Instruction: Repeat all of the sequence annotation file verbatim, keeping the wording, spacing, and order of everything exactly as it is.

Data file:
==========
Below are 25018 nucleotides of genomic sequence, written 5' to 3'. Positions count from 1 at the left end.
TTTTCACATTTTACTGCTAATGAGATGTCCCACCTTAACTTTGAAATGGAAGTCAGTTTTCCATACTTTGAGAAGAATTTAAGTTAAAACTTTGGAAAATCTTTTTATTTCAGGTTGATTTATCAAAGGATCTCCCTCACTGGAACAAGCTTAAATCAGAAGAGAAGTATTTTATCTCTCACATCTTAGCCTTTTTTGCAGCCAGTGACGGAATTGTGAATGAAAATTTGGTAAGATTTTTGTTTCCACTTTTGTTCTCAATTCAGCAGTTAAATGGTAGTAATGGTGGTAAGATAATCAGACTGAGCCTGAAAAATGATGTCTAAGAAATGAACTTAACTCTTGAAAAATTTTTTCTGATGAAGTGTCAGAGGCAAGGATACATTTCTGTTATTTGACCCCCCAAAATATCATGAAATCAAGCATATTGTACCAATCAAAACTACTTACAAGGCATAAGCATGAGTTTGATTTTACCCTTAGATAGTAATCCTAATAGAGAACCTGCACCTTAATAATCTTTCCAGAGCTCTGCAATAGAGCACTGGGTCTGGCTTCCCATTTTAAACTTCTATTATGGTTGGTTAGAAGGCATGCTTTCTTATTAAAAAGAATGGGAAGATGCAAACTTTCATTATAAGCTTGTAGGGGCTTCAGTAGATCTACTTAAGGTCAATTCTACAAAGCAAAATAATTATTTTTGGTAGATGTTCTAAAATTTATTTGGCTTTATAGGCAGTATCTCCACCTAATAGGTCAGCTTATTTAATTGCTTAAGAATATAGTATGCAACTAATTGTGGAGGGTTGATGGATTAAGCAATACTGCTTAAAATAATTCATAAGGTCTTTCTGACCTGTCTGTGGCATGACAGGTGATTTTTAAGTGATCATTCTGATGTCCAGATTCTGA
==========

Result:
Below are 25018 nucleotides of genomic sequence, written 5' to 3'. Positions count from 1 at the left end.
TTTTCACATTTTACTGCTAATGAGATGTCCCACCTTAACTTTGAAATGGAAGTCAGTTTTCCATACTTTGAGAAGAATTTAAGTTAAAACTTTGGAAAATCTTTTTATTTCAGGTTGATTTATCAAAGGATCTCCCTCACTGGAACAAGCTTAAATCAGAAGAGAAGTATTTTATCTCTCACATCTTAGCCTTTTTTGCAGCCAGTGACGGAATTGTGAATGAAAATTTGGTAAGATTTTTGTTTCCACTTTTGTTCTCAATTCAGCAGTTAAATGGTAGTAATGGTGGTAAGATAATCAGACTGAGCCTGAAAAATGATGTCTAAGAAATGAACTTAACTCTTGAAAAATTTTTTCTGATGAAGTGTCAGAGGCAAGGATACATTTCTGTTATTTGACCCCCCAAAATATCATGAAATCAAGCATATTGTACCAATCAAAACTACTTACAAGGCATAAGCATGAGTTTGATTTTACCCTTAGATAGTAATCCTAATAGAGAACCTGCACCTTAATAATCTTTCCAGAGCTCTGCAATAGAGCACTGGGTCTGGCTTCCCATTTTAAACTTCTATTATGGTTGGTTAGAAGGCATGCTTTCTTATTAAAAAGAATGGGAAGATGCAAACTTTCATTATAAGCTTGTAGGGGCTTCAGTAGATCTACTTAAGGTCAATTCTACAAAGCAAAATAATTATTTTTGGTAGATGTTCTAAAATTTATTTGGCTTTATAGGCAGTATCTCCACCTAATAGGTCAGCTTATTTAATTGCTTAAGAATATAGTATGCAACTAATTGTGGAGGGTTGATGGATTAAGCAATACTGCTTAAAATAATTCATAAGGTCTTTCTGACCTGTCTGTGGCATGACAGGTGATTTTTAAGTGATCATTCTGATGTCCAGATTCTGA